A weight loser’s best friend

I am not a man of many riches but there are a few things I believe are worth not going el cheepo on. An ongoing list I have had includes …

  • Knifes (I need to have at least 1 excellent knife in my kitchen. I love my cutco.)
  • Vacuum (Love my Dyson)
  • Barber (Super cuts is $15, Bernie is $10, She does better than Super Cuts so she gets $15)
  • Cordless Drill (hint – hint babe, I HATE my crappy Black And Decker that throws sparks I want a Dewalt )
  • Ketchup (don’t judge, Heinz is hands down better than any other)
  • Cameras (Canon is my only choice)

All these things are used constantly. For something I am going to use once I will scrape the bottom of the cheapskate barrel for my purchase but the return on your investment is best spent on stuff that matters in your day to day life. I am not saying that the best is ALWAYS the most expensive, I am just saying don’t scrimp on what gets you through your everyday life.

The newest addition to my list is shoes. I used to not give a crap about my shoes. Why? Because they didn’t effect my day-to-day life that much. I would grab a pair of Wal*Mart specials for $10 and wear them till I had to use liquid nails to keep the sole attached. (I really did this to the last pair.) Now that I am on my feet as much as time allows me to be, and doing cardio just about every day I have a new appreciation for a good shoe.

As a very large man, my footsteps are anything but dainty, in fact they are more like the water trembling steps of the T-Rex on Jurassic Park. There really is no way to be gentle on my joints when you have 400+ pounds of blubber sloshing up and down like a pillow case of vanilla pudding on a pogo stick. I thought the aches and pains in my ankles and hips were normal for a fat guy exercising. Then, at my father’s suggestion, I finally broke down and bought a great pair of shoes.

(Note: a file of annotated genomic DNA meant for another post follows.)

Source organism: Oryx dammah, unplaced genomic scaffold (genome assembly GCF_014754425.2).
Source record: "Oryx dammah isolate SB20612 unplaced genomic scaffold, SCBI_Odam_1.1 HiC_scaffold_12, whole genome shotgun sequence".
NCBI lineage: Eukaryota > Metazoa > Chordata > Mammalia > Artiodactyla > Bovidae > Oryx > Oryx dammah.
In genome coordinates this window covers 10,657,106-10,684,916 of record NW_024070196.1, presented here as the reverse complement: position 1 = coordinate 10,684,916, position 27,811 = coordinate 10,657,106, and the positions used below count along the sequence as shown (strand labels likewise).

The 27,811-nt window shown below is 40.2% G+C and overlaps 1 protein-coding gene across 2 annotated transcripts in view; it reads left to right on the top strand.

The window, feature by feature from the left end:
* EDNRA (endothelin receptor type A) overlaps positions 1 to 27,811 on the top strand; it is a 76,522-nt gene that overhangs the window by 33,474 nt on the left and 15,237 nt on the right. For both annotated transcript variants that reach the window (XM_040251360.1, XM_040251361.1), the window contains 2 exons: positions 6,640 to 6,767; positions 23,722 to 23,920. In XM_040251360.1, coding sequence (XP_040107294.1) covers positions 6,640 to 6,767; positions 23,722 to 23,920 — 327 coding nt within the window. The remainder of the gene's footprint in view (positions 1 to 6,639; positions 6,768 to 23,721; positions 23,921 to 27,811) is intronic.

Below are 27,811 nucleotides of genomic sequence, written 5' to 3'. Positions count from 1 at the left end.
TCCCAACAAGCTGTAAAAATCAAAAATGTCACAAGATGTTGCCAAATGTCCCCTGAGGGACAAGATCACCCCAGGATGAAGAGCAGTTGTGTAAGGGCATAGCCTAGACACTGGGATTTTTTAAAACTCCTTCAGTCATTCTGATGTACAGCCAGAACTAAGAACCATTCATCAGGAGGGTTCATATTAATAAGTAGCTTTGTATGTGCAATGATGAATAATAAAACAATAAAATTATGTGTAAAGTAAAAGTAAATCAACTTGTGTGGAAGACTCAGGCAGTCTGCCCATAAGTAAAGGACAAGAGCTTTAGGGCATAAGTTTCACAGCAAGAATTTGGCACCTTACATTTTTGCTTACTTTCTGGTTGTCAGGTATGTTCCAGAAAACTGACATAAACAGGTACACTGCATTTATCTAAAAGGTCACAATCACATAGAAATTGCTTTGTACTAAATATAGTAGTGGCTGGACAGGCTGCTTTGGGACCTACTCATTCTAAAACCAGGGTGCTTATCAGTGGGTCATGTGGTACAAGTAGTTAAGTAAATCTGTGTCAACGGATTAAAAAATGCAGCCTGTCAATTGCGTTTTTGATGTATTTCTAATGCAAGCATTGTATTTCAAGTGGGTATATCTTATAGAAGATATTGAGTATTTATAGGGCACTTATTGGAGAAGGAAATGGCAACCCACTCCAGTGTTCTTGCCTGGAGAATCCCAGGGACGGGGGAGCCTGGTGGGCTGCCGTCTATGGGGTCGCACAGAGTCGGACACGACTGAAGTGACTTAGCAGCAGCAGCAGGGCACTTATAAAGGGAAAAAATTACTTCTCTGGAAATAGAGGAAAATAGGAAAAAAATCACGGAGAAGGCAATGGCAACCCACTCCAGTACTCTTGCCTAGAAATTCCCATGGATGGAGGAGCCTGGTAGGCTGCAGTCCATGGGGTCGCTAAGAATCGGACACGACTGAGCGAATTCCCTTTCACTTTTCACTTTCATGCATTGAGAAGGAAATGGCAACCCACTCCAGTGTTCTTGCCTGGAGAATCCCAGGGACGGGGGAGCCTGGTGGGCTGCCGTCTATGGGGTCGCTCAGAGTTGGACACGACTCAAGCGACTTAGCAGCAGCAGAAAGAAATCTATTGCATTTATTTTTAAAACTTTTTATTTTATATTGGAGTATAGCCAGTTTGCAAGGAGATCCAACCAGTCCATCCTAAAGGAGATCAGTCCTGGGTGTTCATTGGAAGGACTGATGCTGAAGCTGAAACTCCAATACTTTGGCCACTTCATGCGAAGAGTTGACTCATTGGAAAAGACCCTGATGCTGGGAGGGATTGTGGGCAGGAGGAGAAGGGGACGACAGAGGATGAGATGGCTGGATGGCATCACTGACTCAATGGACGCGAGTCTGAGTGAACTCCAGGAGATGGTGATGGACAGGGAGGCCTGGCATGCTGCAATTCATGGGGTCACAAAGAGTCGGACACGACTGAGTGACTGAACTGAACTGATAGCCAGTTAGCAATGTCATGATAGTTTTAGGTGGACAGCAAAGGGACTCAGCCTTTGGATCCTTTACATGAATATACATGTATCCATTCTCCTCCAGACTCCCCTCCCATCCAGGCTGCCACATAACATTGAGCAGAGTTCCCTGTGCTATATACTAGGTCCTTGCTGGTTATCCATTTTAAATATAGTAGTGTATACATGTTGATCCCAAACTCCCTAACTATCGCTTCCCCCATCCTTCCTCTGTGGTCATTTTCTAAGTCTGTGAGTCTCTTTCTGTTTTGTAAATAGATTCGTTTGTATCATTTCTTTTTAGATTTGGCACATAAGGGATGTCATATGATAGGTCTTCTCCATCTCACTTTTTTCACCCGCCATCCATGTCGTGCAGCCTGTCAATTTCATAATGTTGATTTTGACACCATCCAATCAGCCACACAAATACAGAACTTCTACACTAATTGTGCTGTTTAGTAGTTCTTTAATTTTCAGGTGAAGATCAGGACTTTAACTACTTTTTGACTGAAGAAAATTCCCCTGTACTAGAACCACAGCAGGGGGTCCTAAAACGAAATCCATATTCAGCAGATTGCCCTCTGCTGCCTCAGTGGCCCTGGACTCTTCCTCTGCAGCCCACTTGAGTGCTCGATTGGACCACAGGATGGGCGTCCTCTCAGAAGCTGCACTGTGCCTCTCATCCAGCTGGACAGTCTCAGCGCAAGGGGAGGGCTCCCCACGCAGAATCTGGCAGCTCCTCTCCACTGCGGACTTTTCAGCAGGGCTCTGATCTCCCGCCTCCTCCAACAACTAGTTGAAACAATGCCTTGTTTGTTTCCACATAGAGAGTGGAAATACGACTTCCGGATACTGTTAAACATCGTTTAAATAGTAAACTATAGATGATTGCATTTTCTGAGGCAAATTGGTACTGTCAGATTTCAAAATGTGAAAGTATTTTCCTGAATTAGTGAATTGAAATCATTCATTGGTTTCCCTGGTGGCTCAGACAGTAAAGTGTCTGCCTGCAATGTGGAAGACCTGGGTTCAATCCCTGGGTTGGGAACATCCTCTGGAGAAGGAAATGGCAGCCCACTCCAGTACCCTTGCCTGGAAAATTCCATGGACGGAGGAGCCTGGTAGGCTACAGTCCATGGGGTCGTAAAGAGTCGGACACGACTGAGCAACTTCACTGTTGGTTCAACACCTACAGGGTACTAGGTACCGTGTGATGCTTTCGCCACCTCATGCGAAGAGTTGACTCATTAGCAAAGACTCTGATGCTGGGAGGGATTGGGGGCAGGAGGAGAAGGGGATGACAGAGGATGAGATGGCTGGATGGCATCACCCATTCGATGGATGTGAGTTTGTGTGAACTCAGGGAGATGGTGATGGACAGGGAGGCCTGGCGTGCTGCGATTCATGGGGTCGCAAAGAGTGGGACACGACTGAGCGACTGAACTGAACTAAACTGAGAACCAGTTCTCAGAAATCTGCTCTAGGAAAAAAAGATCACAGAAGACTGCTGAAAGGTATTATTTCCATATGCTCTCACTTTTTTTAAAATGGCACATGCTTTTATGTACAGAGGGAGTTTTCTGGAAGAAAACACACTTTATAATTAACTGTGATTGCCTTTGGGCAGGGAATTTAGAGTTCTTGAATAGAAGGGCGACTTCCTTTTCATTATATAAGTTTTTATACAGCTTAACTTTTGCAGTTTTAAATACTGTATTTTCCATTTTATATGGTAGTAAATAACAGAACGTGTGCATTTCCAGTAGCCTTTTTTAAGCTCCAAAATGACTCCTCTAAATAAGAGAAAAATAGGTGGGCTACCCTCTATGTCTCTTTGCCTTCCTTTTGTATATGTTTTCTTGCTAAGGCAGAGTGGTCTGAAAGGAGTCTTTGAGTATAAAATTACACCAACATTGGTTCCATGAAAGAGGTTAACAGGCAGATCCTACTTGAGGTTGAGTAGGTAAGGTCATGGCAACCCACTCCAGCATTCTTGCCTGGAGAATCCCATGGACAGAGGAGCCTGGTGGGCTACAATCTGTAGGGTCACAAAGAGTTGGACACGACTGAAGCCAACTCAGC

Pops is a pretty athletic man and has worked in clothing retail for a large part of his career. He knows a thing or 2 about buying a good shoe. He suggested New Balance because every shoe they carry is available in extra widths.

As luck would have it, there is a New Balance store about 20 min. away from my house. The guy there measured the size and width of my foot then had me walk on a treadmill to analyze my shoe needs. He suggested the 883 (pictured first) and the 856. I am pretty sure I have been wearing the wrong shoe size and width all my life, because both shoes felt like thy were made for my feet.

The shoes I was replacing were these:

Note the liquid-nail residue between the flap of the sneaker sole and the absence of all traction on the fake crocs. I look like a fat slob in all the “backup” shoes and the “best” pair has had any resemblance of support squashed out of the heal.

Standing with the choice between my new shoe options, I made the only logical decision. I bought both pair. I would wear the 883’s to the gym because they flexed more, breathed more and looked more sporty and they had bubble laces so they wouldn’t slip while rockin’ it out on my gym machine of choice. The 856’s would be my everyday shoe. They have a leather upper and would stay cleaner and wear better in day-to-day use while giving me all the support I needed for the impromptu stair climbs I like to do.

All the other shoes are trashed! (except maybe one pair to paint in). Making a choice about my health has effected my eating, my activity & my relationship with my wife. Now even the things I get excited to purchase have changed. Those sloppy, ugly shoes are a symbol of all the steps I took as a sloppy, apathetic, unattractive fat person. A new life. A new me. A new pair of shoes to keep me on this amazing journey.

 

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